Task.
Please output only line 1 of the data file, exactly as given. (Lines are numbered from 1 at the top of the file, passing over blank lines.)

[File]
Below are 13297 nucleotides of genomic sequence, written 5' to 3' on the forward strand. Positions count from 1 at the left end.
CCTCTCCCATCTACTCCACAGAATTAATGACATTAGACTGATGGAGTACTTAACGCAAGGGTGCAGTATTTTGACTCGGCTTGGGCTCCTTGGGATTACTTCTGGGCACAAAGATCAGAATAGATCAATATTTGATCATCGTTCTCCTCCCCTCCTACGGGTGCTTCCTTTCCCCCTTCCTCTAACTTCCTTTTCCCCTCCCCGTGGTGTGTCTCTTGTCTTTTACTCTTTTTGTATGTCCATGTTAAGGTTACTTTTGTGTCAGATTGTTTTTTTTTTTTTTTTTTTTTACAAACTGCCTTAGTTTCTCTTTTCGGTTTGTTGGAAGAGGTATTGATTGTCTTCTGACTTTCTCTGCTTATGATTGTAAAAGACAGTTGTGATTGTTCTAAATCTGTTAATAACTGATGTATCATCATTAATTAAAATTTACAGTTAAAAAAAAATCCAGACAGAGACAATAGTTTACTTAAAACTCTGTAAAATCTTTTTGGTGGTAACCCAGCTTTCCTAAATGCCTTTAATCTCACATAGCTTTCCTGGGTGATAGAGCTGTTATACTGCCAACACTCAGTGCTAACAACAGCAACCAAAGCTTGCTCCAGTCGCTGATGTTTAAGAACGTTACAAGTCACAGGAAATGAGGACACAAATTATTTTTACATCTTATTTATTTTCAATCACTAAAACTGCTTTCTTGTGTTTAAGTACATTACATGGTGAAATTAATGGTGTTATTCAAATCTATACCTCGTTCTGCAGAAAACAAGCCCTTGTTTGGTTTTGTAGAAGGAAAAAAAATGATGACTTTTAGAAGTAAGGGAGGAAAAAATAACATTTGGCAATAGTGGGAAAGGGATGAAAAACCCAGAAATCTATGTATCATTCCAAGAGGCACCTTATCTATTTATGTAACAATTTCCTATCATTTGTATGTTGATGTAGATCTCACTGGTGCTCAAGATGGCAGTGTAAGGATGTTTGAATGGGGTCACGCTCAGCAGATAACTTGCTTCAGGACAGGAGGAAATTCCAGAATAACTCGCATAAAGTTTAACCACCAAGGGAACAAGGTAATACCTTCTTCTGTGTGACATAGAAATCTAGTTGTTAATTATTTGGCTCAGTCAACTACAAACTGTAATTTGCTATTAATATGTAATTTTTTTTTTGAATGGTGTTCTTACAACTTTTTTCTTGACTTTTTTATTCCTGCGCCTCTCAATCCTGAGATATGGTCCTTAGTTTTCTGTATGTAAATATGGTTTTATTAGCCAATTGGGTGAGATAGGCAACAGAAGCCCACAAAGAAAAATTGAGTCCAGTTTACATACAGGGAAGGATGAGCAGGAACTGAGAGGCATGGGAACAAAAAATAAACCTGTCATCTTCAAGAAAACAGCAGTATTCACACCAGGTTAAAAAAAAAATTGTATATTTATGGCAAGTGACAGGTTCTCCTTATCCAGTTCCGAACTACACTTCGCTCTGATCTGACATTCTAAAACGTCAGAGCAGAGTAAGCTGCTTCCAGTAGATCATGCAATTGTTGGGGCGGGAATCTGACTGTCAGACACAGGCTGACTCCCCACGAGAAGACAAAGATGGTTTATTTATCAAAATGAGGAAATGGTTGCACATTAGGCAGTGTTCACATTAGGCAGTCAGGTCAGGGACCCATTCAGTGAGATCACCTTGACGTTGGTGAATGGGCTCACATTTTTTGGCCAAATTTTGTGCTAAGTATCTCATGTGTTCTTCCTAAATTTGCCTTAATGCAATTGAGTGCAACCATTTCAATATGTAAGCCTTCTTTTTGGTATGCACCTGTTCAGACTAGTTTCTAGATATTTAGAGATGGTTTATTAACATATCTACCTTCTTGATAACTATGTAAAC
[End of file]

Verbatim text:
Below are 13297 nucleotides of genomic sequence, written 5' to 3' on the forward strand. Positions count from 1 at the left end.